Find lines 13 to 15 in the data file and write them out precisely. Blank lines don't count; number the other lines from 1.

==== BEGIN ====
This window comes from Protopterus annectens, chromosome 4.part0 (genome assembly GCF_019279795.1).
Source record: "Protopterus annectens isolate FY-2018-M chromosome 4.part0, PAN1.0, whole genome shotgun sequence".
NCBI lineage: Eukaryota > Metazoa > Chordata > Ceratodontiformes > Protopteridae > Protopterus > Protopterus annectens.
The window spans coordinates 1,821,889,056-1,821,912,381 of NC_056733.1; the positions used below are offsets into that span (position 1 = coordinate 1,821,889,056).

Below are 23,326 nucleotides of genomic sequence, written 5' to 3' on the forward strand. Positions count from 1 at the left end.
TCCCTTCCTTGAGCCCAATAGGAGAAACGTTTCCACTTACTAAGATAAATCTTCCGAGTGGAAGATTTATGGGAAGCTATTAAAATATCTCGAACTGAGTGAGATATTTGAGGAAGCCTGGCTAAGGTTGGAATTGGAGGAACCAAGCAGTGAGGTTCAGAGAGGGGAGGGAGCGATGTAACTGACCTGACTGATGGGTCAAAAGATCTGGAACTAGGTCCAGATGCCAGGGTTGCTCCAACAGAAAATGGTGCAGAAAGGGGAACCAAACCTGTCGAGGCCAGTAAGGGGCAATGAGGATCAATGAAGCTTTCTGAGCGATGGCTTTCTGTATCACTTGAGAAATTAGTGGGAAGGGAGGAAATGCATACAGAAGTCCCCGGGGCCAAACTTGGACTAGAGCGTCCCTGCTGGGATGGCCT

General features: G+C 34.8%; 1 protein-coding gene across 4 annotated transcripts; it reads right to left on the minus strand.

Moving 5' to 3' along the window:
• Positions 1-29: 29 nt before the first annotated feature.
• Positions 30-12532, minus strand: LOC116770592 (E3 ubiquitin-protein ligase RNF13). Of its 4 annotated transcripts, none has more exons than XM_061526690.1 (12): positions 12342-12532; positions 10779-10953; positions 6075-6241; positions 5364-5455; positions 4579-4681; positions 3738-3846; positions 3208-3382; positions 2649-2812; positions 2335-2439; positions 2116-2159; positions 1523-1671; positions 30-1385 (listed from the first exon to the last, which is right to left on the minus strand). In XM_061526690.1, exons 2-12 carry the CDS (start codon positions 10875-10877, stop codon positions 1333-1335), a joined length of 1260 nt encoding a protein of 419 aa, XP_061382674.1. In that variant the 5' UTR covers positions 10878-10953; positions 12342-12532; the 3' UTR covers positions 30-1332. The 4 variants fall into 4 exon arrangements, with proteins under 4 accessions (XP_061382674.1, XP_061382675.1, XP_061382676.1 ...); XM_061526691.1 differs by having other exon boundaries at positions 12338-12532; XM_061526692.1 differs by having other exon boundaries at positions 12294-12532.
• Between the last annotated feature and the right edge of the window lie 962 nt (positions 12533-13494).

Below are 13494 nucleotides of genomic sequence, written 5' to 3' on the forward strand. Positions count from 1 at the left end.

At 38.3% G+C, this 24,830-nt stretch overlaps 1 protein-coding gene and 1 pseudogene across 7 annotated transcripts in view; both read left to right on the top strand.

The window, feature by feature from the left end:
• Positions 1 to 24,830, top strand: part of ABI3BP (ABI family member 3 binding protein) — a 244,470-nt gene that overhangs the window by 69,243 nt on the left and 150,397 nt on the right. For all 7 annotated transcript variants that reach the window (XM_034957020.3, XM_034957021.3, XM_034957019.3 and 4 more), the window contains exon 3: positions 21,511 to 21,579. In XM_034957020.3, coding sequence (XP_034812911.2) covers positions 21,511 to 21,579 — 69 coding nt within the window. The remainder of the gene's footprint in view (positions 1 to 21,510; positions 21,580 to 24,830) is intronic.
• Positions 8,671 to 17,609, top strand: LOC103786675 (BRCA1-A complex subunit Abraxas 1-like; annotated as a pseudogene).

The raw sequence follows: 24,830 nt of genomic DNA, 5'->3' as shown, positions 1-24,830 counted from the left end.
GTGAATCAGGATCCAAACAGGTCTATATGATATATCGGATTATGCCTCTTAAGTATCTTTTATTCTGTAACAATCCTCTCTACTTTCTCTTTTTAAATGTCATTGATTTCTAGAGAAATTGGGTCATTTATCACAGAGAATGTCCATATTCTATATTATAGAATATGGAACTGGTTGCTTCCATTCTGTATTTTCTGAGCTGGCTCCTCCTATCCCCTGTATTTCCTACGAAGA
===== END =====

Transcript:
At 38.3% G+C, this 24,830-nt stretch overlaps 1 protein-coding gene and 1 pseudogene across 7 annotated transcripts in view; both read left to right on the top strand.

The window, feature by feature from the left end:
• Positions 1 to 24,830, top strand: part of ABI3BP (ABI family member 3 binding protein) — a 244,470-nt gene that overhangs the window by 69,243 nt on the left and 150,397 nt on the right. For all 7 annotated transcript variants that reach the window (XM_034957020.3, XM_034957021.3, XM_034957019.3 and 4 more), the window contains exon 3: positions 21,511 to 21,579. In XM_034957020.3, coding sequence (XP_034812911.2) covers positions 21,511 to 21,579 — 69 coding nt within the window. The remainder of the gene's footprint in view (positions 1 to 21,510; positions 21,580 to 24,830) is intronic.